The Journal of Mathematics and Science: Collaborative Explorations Volume 3 No 1 (2000) 41-46
Brooklyn College @CUNY
|Use of the Internet to deliver a portion of
the content in an introductory science, education, and technology methods
course for pre-service teachers provides an opportunity for a much-needed
introduction to basic computer literacy. A web page was developed for use
in conjunction with the math, science, and technology educational methods
courses at Brooklyn College. Students are introduced to this page as a
group in the computer lab, and work in small groups with more experienced
students serving as mentors to other students.
The Brooklyn College Science Education Webpage is designed as a simple jump page with links to various resources for science education. It serves as a starting point to expose pre-service teachers to a wide range of resources available to them on the World Wide Web and in the real world. Students use their Internet research skills in open-ended assignments throughout the semester. The web page continues to serve as a resource for students in the next courses in the math and science education sequence. The Brooklyn College Science Education Webpage helps education graduates to begin their teaching better prepared to use technology in the classroom.
Preparing pre-service teachers to teach to the new National Science Education Standards  and the New York State Mathematics, Science, and Technology Standards  presents a challenge in science education methods classes. There is so much to cover given the scope of the elementary mathematics, science, and technology curriculum . Pre-service teachers need to become competent in the breadth of science content and become familiar with pedagogical methods. Adults, like children, learn best when given the opportunity to construct their knowledge from their own experience . Science for All Americans  asserts that it is just as important to consider how subjects are taught as what subjects are taught. According to Goroff, when preparing teachers, how we teach is what we teach . Teacher educators must provide opportunities for pre-service teachers to do science and to use technology; not merely, provide lectures and readings about what constitutes best practice in elementary science teaching methods. Pre-service teachers need to become informed about the standards in a standards-based learning environment.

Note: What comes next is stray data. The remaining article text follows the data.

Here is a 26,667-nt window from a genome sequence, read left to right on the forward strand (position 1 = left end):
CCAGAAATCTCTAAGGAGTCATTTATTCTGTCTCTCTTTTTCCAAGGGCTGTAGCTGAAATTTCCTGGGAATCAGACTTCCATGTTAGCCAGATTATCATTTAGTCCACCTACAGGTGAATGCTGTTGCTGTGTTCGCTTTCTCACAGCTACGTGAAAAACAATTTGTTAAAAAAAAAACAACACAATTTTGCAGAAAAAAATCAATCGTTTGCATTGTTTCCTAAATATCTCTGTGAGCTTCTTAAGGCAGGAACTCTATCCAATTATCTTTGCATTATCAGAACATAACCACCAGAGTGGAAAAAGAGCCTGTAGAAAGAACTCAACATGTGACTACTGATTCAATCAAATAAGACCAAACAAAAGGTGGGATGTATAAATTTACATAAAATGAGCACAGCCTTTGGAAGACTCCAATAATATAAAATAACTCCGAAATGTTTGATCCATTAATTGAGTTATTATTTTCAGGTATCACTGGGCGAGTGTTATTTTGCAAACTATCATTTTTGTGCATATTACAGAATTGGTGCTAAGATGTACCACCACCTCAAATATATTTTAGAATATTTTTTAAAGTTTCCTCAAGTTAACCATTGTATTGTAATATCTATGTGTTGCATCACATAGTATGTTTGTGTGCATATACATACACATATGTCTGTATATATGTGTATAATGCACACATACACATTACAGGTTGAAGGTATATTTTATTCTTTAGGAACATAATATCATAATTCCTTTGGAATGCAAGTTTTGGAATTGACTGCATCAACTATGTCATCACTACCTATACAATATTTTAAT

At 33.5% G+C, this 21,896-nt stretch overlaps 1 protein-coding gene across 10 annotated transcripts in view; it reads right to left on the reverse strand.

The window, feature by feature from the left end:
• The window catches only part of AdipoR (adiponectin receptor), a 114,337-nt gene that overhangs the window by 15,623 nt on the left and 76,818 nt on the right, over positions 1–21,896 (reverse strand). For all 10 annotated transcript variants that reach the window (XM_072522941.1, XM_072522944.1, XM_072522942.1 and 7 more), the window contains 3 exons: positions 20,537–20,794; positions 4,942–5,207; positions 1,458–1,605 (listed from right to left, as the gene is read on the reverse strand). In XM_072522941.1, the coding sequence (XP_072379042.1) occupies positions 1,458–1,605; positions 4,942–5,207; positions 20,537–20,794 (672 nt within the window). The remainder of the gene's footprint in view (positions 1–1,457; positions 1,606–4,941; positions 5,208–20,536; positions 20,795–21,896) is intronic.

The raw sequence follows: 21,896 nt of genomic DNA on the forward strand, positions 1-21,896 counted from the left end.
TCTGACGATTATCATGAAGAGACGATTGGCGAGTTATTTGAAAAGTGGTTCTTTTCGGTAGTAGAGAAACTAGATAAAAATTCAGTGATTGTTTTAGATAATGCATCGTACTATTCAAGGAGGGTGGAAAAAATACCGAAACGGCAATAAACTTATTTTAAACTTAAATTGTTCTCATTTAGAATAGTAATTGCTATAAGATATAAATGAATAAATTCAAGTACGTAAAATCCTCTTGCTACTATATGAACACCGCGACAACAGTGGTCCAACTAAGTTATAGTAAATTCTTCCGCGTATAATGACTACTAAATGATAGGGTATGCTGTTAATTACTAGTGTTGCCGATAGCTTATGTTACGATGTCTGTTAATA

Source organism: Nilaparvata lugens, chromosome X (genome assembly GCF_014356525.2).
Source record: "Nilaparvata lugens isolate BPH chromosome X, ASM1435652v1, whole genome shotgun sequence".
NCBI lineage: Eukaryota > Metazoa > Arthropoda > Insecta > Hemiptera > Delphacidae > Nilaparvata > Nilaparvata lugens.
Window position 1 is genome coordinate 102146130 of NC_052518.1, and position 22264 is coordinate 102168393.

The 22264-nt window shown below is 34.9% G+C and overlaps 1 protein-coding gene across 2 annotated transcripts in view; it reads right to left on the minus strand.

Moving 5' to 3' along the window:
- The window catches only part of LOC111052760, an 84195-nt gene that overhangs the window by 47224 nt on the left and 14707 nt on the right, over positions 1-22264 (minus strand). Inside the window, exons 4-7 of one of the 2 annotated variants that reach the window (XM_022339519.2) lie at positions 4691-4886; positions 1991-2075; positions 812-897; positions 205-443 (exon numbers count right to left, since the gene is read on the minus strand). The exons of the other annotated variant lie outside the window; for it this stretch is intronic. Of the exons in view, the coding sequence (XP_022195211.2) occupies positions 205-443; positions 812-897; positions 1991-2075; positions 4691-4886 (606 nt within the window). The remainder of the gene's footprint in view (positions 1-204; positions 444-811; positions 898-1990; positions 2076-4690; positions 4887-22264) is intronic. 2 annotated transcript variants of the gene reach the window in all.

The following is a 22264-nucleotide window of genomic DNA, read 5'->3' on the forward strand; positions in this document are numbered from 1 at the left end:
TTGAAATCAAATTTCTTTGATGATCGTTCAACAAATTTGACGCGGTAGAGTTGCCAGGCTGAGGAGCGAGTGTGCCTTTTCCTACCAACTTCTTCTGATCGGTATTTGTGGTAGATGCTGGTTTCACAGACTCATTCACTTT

One approach to providing an active learning experience in math, science, and technology is to introduce students to relevant teacher resources, including the state and national standards, via the Internet. In this way, basic computer literacy skills are developed at the same time that science content knowledge and pedagogical issues are explored. According to the National Science Teachers’ Association, "Computers have become an essential classroom tool for the acquisition, analysis, presentation, and communication of data in ways which allow students to become more active participants in research and learning." A recent initiative by former New York City Schools’ Chancellor Rudy Crew will place a computer in every New York City public school classroom. Instilling computer literacy that is relevant to the professional practice of teaching is essential to prepare teachers who will consider computer use to be integral to their teaching.
Introduction to the use of computers in a classroom setting is especially important for the student body at Brooklyn College. The City University of New York, of which Brooklyn College is part, has been committed to providing access to higher education for students previously underrepresented in postsecondary institutions . Students in our pre-service teacher education program reflect the racially, ethnically, and socio-economically diverse urban population of Brooklyn, New York . Many of our students were born outside of the United States and may be the first in their families to attend college. Most attended public schools. Kozol describes the dismal conditions often found in New York City public schools in poorer districts . A high proportion report that they have not had access to up-to-date computers in high school and that they do not currently have access to computers at home. So although most pre-service education students had limited access to computers as elementary and secondary students, they are likely, as beginning teachers, to enter a classroom that has at least one networked computer. A survey of New York City teachers has found that more than half report being either poorly or not at all prepared to use technology to increase student interest or support research (i.e. access the Internet) . Use of the Internet to deliver a portion of the content in an introductory science, education, and technology methods course for pre-service teachers provides an opportunity for a much-needed introduction to basic computer literacy.